God will not save us, Sen. Sheldon Whitehouse (D-R.I.) declared in a Senate floor speech on climate change on May 8 that sounded more like a sermon than a political appeal.
Whitehouse has made it his personal mission for more than a year to highlight the catastrophic consequences of climate change every week. His zeal became downright evangelical Wednesday evening, apparently inspired by hearing a fellow senator assert that God won’t let people ruin the planet.
In a powerful 17-minute speech, Whitehouse argued that such sentiments amounted to “magical thinking” and smug arrogance that do not gibe with the Bible, let alone reason.
“If we believe in an all-powerful God, then we must then believe that God gave us this earth, and we must in turn believe that God gave us its laws of gravity, of chemistry, of physics,” Whitehouse said.
“We must also believe that God gave us our human powers of intellect and reason. He gives us these powers so that we his children can learn and understand earth’s natural laws,” Whitehouse said.
What intellect tells people is that they are polluting the planet and causing it to warm with foreseeable, catastrophic consequences, Whitehouse contended. He said it was senseless to ignore what the God of knowledge has enabled people to learn.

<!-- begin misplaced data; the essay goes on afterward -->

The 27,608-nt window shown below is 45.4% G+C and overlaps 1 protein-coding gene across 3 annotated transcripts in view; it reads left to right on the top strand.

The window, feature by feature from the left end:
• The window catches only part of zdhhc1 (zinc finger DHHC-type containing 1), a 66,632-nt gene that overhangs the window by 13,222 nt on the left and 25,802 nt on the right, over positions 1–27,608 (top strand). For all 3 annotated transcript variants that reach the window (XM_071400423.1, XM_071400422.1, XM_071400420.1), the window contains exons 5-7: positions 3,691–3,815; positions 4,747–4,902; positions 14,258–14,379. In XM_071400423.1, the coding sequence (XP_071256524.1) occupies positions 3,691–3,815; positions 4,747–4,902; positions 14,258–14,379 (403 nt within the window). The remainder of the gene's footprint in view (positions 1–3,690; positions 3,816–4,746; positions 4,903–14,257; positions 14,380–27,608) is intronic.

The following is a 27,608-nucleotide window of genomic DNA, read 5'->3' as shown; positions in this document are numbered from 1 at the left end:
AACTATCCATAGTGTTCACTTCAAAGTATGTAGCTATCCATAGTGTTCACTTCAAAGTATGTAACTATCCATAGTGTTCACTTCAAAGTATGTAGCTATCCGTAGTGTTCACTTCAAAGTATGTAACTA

“We learn these natural laws, and we apply them to build and create, and we prosper,” Whitehouse said. “So why then, when we ignore his plain, natural laws, when we ignore the obvious conclusions to be drawn by our God-given intellect and reason, why then would God, the tidy-up God, drop in and spare us?”
Although Whitehouse did not name names, some of his Senate colleagues could be counted as targets of his speech, including Sen. Pat Roberts (R-Kan.), who recently said on the floor that he didn’t know what humans have done to Mother Nature.
Climate science deniers are more vocal in the House, where Rep. Paul Broun (R-Ga.) recently called evolution a lie from the pit of hell, and where the Science Committee is weighing ways to exert political control on the National Science Foundation. Rep. John Shimkus (R-Ill.) has quoted scripture to deny that climate change will destroy the earth.
Whitehouse suggested that such anti-science attitudes are anything but humble or religious.
“We are here to do God’s work. He’s not here to do ours,” Whitehouse said. “How arrogant — how very far from humility — would be the self-satisfied, smug assurance that God, a tidy-up-after-us God will come and clean up our mess?” Continue reading